by Kira Weiner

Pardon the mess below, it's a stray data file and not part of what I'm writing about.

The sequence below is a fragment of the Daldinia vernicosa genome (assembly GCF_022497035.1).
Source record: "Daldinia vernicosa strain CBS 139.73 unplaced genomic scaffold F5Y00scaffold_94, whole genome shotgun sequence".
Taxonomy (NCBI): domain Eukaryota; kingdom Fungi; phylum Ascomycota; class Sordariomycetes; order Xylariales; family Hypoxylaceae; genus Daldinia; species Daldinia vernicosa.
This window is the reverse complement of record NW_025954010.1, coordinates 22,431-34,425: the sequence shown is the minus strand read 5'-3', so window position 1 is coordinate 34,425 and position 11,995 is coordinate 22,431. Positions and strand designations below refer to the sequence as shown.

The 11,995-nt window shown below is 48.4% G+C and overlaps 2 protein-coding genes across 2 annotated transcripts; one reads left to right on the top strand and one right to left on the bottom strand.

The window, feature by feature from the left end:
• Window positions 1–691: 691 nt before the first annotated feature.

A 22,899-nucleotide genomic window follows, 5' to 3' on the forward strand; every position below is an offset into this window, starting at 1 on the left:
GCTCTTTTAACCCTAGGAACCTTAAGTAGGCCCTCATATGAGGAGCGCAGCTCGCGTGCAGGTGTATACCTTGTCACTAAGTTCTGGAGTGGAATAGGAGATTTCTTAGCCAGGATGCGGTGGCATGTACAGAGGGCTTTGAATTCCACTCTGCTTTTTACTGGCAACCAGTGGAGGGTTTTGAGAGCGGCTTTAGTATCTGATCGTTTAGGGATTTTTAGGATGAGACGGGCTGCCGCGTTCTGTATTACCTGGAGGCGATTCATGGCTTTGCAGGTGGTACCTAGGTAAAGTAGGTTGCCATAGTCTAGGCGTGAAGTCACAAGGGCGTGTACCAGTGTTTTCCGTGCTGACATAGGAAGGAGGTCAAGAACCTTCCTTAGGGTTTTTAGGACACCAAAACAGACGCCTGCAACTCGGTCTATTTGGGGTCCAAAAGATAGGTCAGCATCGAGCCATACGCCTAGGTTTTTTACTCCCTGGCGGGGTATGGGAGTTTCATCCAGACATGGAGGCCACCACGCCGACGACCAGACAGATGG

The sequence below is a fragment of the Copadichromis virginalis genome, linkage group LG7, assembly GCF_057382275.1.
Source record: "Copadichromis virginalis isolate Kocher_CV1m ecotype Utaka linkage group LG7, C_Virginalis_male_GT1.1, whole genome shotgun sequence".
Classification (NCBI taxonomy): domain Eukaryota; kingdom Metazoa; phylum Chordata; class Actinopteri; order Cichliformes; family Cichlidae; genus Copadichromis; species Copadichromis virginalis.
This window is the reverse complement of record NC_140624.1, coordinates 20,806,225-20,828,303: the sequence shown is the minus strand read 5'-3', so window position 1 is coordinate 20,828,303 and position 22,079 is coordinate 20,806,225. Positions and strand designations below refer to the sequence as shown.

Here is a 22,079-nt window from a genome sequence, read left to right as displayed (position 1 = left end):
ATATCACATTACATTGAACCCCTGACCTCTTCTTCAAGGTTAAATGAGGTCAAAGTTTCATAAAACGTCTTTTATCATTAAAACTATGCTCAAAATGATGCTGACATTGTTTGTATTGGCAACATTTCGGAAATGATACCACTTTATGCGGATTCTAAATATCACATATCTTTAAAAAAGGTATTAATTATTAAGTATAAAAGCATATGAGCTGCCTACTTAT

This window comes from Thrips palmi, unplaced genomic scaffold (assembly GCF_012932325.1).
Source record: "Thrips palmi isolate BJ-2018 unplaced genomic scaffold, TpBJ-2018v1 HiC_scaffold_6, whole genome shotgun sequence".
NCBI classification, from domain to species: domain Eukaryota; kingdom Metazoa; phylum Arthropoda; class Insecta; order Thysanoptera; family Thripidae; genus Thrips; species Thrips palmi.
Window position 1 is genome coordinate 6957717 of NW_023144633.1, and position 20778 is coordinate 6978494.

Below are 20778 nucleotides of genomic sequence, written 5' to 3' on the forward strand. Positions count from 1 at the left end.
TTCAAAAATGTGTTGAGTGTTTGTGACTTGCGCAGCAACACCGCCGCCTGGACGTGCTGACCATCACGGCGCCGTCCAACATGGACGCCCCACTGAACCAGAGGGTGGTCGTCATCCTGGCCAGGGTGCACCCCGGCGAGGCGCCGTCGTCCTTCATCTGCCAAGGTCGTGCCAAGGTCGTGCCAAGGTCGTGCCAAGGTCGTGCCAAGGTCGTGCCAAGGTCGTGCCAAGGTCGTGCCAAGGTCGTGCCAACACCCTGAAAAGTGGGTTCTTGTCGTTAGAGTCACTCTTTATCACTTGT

Joshua Tree covers a land area of 760, 636 acres in southeastern California. The park includes parts of the Mojave Desert, the Colorado Desert, and the San Bernadino Mountains. Named for the Joshua trees (yucca brevifolia) native to the park, Joshua tree became a National Monument in 1936 after Minerva Hoyt led activism to gain government protection for the area. In 1994, the Desert Protection Act elevated Joshua Tree to a National Park. Today, hundreds of people come from all over California and beyond to go hiking, rock-climbing, and mountain biking.